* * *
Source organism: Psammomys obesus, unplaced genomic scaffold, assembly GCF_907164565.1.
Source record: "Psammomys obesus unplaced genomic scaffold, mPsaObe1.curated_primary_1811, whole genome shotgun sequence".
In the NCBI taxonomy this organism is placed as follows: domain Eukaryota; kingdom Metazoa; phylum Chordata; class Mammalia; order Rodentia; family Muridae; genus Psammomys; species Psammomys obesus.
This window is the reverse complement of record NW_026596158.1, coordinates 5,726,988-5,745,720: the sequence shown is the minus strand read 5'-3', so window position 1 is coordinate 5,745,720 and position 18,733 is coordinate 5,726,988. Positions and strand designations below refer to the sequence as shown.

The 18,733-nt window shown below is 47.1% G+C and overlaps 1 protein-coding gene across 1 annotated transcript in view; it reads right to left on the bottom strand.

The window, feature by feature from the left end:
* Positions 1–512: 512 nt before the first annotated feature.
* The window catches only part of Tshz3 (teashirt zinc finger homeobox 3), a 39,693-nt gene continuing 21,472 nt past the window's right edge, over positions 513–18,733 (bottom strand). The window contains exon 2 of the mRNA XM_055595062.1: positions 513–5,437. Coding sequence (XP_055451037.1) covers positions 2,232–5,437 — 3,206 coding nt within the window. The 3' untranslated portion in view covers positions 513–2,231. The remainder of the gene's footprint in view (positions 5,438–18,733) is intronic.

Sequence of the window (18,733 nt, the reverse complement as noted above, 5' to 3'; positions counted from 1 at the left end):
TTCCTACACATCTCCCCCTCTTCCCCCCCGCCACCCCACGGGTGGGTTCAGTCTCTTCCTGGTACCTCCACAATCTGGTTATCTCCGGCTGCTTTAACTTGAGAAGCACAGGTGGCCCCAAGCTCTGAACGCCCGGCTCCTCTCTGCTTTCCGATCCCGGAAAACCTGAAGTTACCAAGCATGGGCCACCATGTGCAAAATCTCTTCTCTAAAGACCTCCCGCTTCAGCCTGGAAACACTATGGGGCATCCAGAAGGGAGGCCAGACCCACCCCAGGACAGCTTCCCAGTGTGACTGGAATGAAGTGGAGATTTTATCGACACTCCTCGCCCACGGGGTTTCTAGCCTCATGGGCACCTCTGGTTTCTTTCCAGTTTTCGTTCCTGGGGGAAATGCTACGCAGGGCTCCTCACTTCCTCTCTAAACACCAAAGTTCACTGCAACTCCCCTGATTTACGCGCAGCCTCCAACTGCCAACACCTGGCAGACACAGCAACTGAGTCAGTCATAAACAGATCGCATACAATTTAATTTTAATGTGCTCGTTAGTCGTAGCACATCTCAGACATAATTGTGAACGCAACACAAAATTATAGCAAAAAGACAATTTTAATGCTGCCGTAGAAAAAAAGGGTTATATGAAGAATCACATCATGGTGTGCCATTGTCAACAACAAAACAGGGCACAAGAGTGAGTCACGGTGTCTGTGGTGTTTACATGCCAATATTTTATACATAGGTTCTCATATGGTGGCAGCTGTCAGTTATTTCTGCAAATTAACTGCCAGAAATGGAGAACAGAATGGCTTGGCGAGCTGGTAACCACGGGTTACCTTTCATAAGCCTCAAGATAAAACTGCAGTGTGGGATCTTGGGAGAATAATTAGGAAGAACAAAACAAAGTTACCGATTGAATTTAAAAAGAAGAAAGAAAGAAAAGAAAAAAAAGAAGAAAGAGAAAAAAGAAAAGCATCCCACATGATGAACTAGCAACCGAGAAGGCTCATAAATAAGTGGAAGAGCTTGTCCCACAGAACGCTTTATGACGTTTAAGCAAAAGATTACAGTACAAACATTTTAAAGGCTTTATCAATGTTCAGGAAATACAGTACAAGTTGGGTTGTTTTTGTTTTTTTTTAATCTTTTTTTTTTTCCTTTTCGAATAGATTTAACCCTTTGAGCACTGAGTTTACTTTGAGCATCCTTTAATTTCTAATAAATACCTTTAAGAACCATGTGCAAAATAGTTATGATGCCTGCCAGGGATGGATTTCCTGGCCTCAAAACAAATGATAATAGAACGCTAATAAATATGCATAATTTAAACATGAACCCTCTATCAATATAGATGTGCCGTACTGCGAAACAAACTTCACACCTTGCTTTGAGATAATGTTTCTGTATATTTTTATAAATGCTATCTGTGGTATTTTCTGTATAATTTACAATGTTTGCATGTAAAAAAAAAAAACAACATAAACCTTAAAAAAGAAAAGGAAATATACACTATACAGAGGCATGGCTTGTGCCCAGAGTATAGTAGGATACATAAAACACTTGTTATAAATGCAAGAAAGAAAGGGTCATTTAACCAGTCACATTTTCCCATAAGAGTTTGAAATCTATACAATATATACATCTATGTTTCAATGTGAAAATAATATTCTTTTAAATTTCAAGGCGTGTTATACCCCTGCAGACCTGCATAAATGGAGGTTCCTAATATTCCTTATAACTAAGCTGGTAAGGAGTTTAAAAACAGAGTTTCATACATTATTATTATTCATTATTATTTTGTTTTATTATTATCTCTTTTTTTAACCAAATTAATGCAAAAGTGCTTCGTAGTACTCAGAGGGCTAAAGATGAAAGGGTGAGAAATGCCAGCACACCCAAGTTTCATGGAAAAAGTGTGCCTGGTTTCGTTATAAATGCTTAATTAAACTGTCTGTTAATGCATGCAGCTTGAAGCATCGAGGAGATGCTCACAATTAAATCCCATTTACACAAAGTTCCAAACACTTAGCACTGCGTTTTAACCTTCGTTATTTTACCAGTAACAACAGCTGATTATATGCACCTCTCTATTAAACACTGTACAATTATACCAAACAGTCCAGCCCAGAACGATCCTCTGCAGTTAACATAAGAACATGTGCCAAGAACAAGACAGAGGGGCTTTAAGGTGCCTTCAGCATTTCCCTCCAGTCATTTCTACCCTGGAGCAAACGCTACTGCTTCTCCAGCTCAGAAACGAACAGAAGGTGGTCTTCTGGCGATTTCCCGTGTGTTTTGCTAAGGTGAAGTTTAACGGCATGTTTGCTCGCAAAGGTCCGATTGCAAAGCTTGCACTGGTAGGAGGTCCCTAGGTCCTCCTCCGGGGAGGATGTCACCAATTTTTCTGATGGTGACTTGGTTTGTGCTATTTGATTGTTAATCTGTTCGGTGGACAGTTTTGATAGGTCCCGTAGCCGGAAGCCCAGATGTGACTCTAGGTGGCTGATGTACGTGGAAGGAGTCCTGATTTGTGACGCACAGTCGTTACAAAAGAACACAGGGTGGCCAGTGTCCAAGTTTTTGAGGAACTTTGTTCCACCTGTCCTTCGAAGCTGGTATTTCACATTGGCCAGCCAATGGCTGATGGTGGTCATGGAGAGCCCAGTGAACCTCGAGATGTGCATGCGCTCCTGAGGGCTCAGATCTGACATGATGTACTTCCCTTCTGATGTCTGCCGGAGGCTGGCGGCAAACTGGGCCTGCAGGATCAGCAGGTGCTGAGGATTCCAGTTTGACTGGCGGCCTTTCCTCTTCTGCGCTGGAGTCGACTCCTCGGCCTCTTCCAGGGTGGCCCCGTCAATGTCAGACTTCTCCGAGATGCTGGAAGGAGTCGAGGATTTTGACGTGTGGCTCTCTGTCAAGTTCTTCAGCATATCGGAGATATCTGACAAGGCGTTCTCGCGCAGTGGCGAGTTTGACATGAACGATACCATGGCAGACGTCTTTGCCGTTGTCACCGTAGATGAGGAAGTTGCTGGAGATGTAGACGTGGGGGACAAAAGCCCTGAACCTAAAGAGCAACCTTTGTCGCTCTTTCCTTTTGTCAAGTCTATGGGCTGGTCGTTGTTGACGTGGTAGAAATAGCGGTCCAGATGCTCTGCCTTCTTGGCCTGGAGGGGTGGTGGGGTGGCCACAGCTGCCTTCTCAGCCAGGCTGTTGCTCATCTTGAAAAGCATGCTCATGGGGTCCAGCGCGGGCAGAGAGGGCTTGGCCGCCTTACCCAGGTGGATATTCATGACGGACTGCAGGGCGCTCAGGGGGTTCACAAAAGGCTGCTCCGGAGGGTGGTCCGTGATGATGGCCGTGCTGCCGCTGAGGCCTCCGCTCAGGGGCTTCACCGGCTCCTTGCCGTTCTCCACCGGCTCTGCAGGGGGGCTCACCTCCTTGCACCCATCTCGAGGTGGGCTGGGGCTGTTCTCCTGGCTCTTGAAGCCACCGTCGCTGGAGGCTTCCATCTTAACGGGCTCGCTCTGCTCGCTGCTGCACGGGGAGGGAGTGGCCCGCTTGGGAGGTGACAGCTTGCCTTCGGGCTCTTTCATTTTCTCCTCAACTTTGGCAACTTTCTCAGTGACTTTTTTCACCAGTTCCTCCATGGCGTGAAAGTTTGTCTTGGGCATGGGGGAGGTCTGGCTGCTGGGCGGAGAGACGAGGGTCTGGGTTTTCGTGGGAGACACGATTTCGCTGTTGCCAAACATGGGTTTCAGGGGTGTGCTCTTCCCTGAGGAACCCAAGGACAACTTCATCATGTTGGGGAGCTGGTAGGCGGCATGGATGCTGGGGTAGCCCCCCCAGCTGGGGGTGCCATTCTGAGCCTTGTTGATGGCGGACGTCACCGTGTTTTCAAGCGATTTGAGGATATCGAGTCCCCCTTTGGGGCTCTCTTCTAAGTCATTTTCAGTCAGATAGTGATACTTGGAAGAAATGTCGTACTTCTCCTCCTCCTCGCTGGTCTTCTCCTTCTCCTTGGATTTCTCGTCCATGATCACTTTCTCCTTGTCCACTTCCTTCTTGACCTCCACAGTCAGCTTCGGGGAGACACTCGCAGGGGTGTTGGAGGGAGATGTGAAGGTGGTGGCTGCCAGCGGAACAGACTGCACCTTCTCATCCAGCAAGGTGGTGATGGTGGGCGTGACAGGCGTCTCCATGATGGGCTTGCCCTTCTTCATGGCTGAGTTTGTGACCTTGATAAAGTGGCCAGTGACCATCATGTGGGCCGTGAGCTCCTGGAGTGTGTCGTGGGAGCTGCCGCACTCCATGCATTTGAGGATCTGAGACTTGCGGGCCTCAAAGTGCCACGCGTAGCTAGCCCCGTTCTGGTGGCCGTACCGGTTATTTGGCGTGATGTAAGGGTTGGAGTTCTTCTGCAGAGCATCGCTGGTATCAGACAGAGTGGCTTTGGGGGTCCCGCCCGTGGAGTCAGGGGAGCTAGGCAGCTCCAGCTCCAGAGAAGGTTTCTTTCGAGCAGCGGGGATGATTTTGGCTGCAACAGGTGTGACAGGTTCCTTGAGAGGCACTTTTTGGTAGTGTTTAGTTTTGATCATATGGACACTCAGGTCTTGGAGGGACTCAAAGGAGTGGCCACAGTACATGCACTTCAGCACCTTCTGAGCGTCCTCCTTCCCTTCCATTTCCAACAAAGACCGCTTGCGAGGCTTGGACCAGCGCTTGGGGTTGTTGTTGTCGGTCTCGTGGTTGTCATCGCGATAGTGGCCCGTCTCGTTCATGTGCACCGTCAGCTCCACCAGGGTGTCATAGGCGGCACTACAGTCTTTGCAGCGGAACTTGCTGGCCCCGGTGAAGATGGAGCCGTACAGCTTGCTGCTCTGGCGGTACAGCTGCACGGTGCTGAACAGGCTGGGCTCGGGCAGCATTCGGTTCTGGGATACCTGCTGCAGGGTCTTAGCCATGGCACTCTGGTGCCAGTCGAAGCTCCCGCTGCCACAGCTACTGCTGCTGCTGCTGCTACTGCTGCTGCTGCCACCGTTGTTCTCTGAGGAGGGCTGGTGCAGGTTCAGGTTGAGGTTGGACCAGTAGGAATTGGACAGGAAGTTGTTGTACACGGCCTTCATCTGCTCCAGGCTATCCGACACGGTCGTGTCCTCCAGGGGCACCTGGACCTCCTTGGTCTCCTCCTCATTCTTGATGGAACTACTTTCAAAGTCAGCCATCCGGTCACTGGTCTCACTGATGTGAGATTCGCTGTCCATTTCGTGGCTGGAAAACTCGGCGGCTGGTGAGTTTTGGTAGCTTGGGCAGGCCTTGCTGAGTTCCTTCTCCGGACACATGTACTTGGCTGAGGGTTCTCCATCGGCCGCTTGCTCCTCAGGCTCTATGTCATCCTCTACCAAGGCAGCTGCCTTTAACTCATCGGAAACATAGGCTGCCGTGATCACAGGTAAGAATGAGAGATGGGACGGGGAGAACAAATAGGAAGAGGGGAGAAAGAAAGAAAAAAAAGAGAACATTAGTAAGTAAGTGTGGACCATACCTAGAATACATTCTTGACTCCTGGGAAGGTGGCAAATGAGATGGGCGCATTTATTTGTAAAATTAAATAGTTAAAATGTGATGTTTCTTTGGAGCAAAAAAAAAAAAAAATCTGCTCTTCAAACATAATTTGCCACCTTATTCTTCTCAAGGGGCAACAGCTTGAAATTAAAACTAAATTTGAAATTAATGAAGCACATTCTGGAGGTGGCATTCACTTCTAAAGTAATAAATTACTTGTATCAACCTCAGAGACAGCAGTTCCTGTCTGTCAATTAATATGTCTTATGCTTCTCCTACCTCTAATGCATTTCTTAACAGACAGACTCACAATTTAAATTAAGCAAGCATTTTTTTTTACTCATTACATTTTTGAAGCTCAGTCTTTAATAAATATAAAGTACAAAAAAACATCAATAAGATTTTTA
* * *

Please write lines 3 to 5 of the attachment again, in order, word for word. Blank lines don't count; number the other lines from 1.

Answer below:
In the NCBI taxonomy this organism is placed as follows: domain Eukaryota; kingdom Metazoa; phylum Chordata; class Mammalia; order Rodentia; family Muridae; genus Psammomys; species Psammomys obesus.
This window is the reverse complement of record NW_026596158.1, coordinates 5,726,988-5,745,720: the sequence shown is the minus strand read 5'-3', so window position 1 is coordinate 5,745,720 and position 18,733 is coordinate 5,726,988. Positions and strand designations below refer to the sequence as shown.

The 18,733-nt window shown below is 47.1% G+C and overlaps 1 protein-coding gene across 1 annotated transcript in view; it reads right to left on the bottom strand.